Understanding slab foundation split in half

18 Replies

Hi folks, 

I'm a DIY'er myself and I picked the DIY section so I can learn from the experience of other hand-on folks. I'm trying to understand the approach to recommend to my foundation guy.

I'm working on a BRRR property with a foundation cracked along a straight line. Here's a picture and video explaining it.

It's as bad as this sample image: 

and here's a video of the crack: Video of crack

Wondering if anyone has any ideas of the approach to fix this. I know the foundation guys will be able to lift it up, but I'm trying to understand how to 'join' the cracked parts together so it can make a stable floor and be a reliable rental property.

Thanks!

So if you were selling it for a flip, I would be worried about an inspector perhaps squishing your hopes of profit if there is evidence to be seen. However, you are renting this. An appraiser for refi does not really care about a crack in concrete (happens all the time). I would just make sure there isn't going to be movement, water penetration, or bug penetration. The latter two can be accomplished with some PL concrete sealant. Unfortunately I do not have the expertise to advise on making sure there is not going to be movement. If the structure is safe and the crack will not impact finishes (i.e. you are not putting a tile floor over it that will just crack too) then I would not focus too much on making it perfect in a rental. If an engineer says this was from settling and there is not further risk, I would come back with a grinding disk and take off any high points, then a crack chaser wheel to clean it up, and then put in a backer rod if needed and top with a self-leveling PL sealant. Let it dry, then underlayment and LVP as a floating floor in case there is movement. Now if the engineer says it is not sound, you are out of my league. Best of luck!

I don't have much experience with foundation/ slab repair but you have quite a significant crack in that slab. This is no backer rod and filler type deal. I wouldn't recommend doing this sort of work yourself or at least consult a foundation specialist. Doing this incorrectly could cause some significant problems with different parts of the house settling faster than others.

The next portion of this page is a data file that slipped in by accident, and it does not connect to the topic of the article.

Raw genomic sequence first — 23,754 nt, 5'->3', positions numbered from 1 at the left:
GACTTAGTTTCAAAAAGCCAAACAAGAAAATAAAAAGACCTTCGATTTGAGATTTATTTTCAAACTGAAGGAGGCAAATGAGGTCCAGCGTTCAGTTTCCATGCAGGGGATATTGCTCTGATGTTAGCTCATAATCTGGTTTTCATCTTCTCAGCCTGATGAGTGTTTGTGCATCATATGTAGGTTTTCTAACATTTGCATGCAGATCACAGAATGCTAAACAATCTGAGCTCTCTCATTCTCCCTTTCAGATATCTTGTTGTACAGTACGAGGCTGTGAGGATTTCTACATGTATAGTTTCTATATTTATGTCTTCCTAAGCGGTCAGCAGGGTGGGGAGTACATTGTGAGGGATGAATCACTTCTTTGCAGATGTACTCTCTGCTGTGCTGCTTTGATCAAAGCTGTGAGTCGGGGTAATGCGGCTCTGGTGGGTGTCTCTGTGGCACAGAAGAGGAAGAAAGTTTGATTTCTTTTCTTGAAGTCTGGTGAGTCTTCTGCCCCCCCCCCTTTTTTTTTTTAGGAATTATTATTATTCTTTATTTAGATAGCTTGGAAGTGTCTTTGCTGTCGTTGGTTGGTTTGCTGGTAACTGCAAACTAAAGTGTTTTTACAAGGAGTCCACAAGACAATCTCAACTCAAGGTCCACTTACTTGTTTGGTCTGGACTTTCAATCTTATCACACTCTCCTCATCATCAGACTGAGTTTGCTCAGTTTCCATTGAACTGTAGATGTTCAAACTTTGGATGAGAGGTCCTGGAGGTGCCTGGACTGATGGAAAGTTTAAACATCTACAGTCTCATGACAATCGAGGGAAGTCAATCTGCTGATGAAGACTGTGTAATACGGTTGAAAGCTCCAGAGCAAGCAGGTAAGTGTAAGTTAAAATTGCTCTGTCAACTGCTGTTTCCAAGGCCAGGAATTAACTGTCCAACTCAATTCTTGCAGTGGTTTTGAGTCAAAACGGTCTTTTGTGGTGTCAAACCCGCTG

@Milind Shastri a crack in concrete isn't necessarily a problem. The issue here is the crack runs the entire length and appears to reveal settling on one side of the property. It may seem logical to support the side that is moving, but in some cases that can make things worse. If you stabilize a portion, the rest can still move so it is usually best to support the entire slab. Assuming this is a monolithic slab (no footings), the real question is how much this affected the housing structure. You can put a laser level on the siding and see if one side is lower. The fix could be as simple as filling the crack or as complex as adding piers. The piers can be inserted through holes in the concrete and go deep enough to find stable ground. It is not a DIY project. You want foundation experts that have been around a while and offer a guarantee. 

Like I said, it could be as simple as just filling the crack. Figure out why it moved, how much it moved and if it will continue to move.

@David Lee Hall, III , @Joel Calkins , @Joe Splitrock , thanks for the suggestions! Being in TX, foundation cracks are pretty much the norm. I've handled worse on flips, but usually, piers have done the trick. However, in this case, I'm prepping up for an out-of-state rental and trying to avoid getting a sewer line/gas line leak from the sunken side breaking off from the rest of the slab a few years from now (PS: I will not mind if you think I'm being too anal). 

Really curious to see if there are ways to 'bond' two broken halves of a slab together in a way that the joint halves provide structural support to each other. With the risk of sounding like a nut-job, I'm wondering in addition to installing piers to level things out, an approach such-as scooping out chunks from either side and dropping in some rebars for binding strength and pouring cement back (kinda like stitching a wound) could work. something like this: 

Texas! Yes I have seen a few of those broken slabs when in Dallas for training. I think I have only ever seen one here in Pittsburgh. Not being an engineer, my thought would be what they do on highways around here which is similar to your drawing, cut out the crack on both sides, drill and epoxy in rebar, then back fill with concrete. Not something I have ever tackled and I would recommend an engineer consultation.